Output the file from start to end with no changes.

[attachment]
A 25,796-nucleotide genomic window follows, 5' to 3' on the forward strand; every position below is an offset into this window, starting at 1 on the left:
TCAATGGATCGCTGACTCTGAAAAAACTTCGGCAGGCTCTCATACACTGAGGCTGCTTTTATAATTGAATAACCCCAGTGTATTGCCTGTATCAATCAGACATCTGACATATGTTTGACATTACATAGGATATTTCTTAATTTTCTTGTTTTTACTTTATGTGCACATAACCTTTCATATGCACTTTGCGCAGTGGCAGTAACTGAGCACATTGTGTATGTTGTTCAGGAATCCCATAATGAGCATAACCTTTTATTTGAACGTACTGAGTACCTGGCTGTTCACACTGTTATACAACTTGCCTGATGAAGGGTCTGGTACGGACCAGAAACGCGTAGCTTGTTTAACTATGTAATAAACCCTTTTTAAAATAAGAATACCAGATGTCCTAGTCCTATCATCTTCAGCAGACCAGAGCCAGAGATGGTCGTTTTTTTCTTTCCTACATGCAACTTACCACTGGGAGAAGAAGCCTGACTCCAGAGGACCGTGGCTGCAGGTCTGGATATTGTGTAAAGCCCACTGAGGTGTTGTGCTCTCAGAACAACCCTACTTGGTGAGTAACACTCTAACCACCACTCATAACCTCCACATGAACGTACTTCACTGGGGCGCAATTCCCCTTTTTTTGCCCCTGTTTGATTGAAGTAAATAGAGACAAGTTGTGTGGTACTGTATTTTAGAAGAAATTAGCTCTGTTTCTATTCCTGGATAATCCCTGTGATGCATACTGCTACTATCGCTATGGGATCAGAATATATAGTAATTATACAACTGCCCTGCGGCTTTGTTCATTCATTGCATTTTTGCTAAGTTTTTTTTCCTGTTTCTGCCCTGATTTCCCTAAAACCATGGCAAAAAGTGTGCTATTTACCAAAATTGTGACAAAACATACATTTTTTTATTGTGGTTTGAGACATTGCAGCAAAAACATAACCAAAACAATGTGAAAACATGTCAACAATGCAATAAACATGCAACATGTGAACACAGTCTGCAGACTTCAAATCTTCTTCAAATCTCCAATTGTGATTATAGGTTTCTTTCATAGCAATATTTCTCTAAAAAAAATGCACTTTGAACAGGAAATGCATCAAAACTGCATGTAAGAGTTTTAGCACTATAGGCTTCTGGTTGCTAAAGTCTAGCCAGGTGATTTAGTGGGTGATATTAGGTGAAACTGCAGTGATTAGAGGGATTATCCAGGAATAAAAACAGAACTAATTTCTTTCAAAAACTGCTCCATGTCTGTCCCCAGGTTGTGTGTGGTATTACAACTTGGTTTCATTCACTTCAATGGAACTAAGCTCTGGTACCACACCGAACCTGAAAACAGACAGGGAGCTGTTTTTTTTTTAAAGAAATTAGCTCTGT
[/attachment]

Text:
A 25,796-nucleotide genomic window follows, 5' to 3' on the forward strand; every position below is an offset into this window, starting at 1 on the left:
TCAATGGATCGCTGACTCTGAAAAAACTTCGGCAGGCTCTCATACACTGAGGCTGCTTTTATAATTGAATAACCCCAGTGTATTGCCTGTATCAATCAGACATCTGACATATGTTTGACATTACATAGGATATTTCTTAATTTTCTTGTTTTTACTTTATGTGCACATAACCTTTCATATGCACTTTGCGCAGTGGCAGTAACTGAGCACATTGTGTATGTTGTTCAGGAATCCCATAATGAGCATAACCTTTTATTTGAACGTACTGAGTACCTGGCTGTTCACACTGTTATACAACTTGCCTGATGAAGGGTCTGGTACGGACCAGAAACGCGTAGCTTGTTTAACTATGTAATAAACCCTTTTTAAAATAAGAATACCAGATGTCCTAGTCCTATCATCTTCAGCAGACCAGAGCCAGAGATGGTCGTTTTTTTCTTTCCTACATGCAACTTACCACTGGGAGAAGAAGCCTGACTCCAGAGGACCGTGGCTGCAGGTCTGGATATTGTGTAAAGCCCACTGAGGTGTTGTGCTCTCAGAACAACCCTACTTGGTGAGTAACACTCTAACCACCACTCATAACCTCCACATGAACGTACTTCACTGGGGCGCAATTCCCCTTTTTTTGCCCCTGTTTGATTGAAGTAAATAGAGACAAGTTGTGTGGTACTGTATTTTAGAAGAAATTAGCTCTGTTTCTATTCCTGGATAATCCCTGTGATGCATACTGCTACTATCGCTATGGGATCAGAATATATAGTAATTATACAACTGCCCTGCGGCTTTGTTCATTCATTGCATTTTTGCTAAGTTTTTTTTCCTGTTTCTGCCCTGATTTCCCTAAAACCATGGCAAAAAGTGTGCTATTTACCAAAATTGTGACAAAACATACATTTTTTTATTGTGGTTTGAGACATTGCAGCAAAAACATAACCAAAACAATGTGAAAACATGTCAACAATGCAATAAACATGCAACATGTGAACACAGTCTGCAGACTTCAAATCTTCTTCAAATCTCCAATTGTGATTATAGGTTTCTTTCATAGCAATATTTCTCTAAAAAAAATGCACTTTGAACAGGAAATGCATCAAAACTGCATGTAAGAGTTTTAGCACTATAGGCTTCTGGTTGCTAAAGTCTAGCCAGGTGATTTAGTGGGTGATATTAGGTGAAACTGCAGTGATTAGAGGGATTATCCAGGAATAAAAACAGAACTAATTTCTTTCAAAAACTGCTCCATGTCTGTCCCCAGGTTGTGTGTGGTATTACAACTTGGTTTCATTCACTTCAATGGAACTAAGCTCTGGTACCACACCGAACCTGAAAACAGACAGGGAGCTGTTTTTTTTTTAAAGAAATTAGCTCTGT